--> Abstract: The Salt-Fault-Fracture Connection, by Kagan Tuncay, Ashraf Khalil, Gonca Ozkan, and Peter J. Ortoleva; #90914(2000)

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Kagan Tuncay1, Ashraf Khalil1, Gonca Ozkan1, Peter J. Ortoleva1
(1) Lab. for Computational Geodynamics, Indiana University, Bloomington, IN

Abstract: The Salt-Fault-Fracture Connection

Salt withdrawal, diapirism and other tectonics induces stress changes in the neighboring less ductile strata that can cause them to fault or fracture. A new comprehensive rock rheologic model is used to predict the effect of salt tectonics on faulting and fracturing in the surrounding more brittle lithologies. We show how the salt tectonic-induced changes can affect the expulsion, migration and trapping in salt tectonic regimes.

A model of shear failure and rock competency, fracturing and gouge coupled to fluid flow is used to demonstrate the complex (chaotic) hydrologic nature of faults. It is shown that an active fault can fluctuate dramatically in its flow and other properties due to its seismic (vs. creeping) behavior. Along a fault, there can be seismic and creeping sections. As the fault system is nonlinear, the average effect over many seismic events can be dramatically different than for a creeping section. Thus, the role of a fault as a seal or conduit in the exploration context of the overall flow over the 10-100 million year time frame can be dramatically affected by its history of rock failure, fractures, gouge and diagenesis.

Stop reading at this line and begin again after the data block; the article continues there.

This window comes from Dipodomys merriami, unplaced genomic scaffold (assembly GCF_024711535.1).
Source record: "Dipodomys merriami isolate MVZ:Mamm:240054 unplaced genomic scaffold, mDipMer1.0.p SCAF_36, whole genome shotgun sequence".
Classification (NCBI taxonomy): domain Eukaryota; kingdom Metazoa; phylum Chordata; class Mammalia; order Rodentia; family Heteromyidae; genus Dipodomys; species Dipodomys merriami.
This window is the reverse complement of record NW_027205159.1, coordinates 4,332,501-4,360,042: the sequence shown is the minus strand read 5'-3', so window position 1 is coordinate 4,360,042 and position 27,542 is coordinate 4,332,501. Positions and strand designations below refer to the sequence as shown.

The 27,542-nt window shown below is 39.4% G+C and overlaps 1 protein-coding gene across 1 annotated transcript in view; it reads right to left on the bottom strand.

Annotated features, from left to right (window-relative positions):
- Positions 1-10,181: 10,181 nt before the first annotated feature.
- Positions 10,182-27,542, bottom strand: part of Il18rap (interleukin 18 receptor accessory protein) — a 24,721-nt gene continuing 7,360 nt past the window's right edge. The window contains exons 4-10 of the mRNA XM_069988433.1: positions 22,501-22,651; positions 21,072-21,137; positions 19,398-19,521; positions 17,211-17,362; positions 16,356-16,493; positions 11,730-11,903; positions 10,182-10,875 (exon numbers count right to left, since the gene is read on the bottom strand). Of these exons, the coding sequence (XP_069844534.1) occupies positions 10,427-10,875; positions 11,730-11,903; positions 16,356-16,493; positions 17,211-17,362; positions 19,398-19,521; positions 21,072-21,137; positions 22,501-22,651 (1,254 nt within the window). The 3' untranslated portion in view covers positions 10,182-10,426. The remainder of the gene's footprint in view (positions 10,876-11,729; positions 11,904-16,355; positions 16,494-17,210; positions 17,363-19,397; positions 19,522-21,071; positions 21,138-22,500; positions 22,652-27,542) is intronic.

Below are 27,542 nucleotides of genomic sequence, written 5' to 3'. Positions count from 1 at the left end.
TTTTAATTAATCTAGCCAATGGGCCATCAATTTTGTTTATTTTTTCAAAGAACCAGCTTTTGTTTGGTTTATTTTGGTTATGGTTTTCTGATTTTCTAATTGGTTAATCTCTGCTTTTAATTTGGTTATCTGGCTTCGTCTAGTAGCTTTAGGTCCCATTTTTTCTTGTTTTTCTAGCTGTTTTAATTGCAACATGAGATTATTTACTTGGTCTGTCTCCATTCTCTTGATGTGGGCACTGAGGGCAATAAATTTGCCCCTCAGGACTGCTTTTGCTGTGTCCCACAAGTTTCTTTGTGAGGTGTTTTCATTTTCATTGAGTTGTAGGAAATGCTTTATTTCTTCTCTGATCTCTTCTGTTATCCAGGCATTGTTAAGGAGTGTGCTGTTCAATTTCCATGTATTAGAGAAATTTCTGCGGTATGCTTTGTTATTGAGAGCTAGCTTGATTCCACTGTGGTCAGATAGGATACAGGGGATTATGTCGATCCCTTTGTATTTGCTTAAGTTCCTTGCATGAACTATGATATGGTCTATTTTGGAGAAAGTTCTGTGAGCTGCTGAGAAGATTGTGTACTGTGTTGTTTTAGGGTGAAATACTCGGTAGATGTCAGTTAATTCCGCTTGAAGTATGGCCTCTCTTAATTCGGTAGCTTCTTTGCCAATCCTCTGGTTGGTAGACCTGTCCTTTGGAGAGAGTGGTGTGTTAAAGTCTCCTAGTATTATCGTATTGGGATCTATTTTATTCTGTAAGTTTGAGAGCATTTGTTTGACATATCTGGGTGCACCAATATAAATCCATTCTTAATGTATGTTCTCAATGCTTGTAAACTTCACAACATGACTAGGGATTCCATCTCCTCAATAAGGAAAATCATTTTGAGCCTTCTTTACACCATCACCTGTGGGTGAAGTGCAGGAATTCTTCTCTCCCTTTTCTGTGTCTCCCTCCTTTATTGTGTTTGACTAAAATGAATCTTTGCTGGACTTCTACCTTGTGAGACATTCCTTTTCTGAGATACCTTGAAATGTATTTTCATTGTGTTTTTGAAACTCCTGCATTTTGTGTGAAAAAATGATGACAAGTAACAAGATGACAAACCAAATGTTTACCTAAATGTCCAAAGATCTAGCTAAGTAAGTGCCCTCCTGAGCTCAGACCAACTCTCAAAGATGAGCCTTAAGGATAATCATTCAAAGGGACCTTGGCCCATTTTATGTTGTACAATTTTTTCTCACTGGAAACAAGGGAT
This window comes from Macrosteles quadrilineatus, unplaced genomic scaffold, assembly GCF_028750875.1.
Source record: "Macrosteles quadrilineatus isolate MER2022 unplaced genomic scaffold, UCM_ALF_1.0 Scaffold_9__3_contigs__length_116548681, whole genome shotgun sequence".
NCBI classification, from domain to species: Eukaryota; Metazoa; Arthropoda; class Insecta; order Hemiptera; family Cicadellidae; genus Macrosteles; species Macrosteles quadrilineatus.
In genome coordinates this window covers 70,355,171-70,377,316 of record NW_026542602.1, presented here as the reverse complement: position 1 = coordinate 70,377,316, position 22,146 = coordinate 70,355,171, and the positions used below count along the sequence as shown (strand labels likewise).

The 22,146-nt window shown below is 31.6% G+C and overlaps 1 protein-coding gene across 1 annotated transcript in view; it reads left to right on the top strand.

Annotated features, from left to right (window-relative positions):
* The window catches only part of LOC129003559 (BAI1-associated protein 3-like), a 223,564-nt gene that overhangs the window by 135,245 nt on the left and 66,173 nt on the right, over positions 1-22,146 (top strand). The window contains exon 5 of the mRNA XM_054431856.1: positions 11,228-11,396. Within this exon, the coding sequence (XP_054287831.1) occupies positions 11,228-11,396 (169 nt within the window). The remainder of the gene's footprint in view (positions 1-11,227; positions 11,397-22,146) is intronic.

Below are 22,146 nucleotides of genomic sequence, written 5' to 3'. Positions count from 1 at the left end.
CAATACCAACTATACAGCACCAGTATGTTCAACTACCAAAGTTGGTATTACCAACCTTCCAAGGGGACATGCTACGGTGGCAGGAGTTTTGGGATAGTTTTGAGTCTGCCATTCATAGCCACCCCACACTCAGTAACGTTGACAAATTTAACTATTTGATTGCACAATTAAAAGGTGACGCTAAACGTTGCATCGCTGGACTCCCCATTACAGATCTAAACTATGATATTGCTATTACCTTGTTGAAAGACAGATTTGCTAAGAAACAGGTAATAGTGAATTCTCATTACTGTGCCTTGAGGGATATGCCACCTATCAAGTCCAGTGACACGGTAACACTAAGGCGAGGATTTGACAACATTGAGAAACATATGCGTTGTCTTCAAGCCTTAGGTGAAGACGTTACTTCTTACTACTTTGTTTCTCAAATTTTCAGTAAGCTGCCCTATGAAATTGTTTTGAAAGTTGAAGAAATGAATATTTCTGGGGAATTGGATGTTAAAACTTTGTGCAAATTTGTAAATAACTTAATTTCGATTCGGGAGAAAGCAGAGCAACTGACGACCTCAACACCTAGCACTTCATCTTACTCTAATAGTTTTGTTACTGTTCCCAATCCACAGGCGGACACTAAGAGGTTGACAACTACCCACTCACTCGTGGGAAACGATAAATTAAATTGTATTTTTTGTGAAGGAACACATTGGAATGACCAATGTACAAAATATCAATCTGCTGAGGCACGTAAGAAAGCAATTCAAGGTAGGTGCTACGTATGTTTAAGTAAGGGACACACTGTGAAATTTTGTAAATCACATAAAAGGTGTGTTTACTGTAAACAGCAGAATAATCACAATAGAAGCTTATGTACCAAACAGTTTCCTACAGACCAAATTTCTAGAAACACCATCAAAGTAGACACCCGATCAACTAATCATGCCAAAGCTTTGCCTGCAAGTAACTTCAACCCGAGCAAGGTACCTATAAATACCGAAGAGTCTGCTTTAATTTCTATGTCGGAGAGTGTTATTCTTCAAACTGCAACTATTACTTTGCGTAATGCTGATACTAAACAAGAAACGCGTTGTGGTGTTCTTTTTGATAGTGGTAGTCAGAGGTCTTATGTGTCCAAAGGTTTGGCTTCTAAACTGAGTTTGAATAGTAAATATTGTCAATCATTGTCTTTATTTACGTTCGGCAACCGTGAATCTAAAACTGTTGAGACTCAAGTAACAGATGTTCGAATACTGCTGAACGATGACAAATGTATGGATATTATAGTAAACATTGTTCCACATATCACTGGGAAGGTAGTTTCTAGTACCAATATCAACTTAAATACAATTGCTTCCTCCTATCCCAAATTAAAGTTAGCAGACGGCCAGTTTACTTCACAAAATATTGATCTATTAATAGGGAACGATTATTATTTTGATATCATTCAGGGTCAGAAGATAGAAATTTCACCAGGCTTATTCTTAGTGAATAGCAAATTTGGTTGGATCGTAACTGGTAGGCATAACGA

The role of fluid flow and deformation in the salt, fault, fracture system arises through the dependence of the failure of rocks on fluid pressure through effective stress. Thus, overpressured brittle lithologies are more vulnerable to salt tectonic-induced faulting and fracturing. In turn, the latter foster petroleum expulsion and migration, making the relocation of petroleum from source rock to reservoir a very complex dynamic phenomenon. Our 3-D reaction-transport-mechanical basin model is shown to capture these complex phenomena and thereby serve as a valuable E&P analysis tool for salt tectonic regimes.

AAPG Search and Discovery Article #90914©2000 AAPG Annual Convention, New Orleans, Louisiana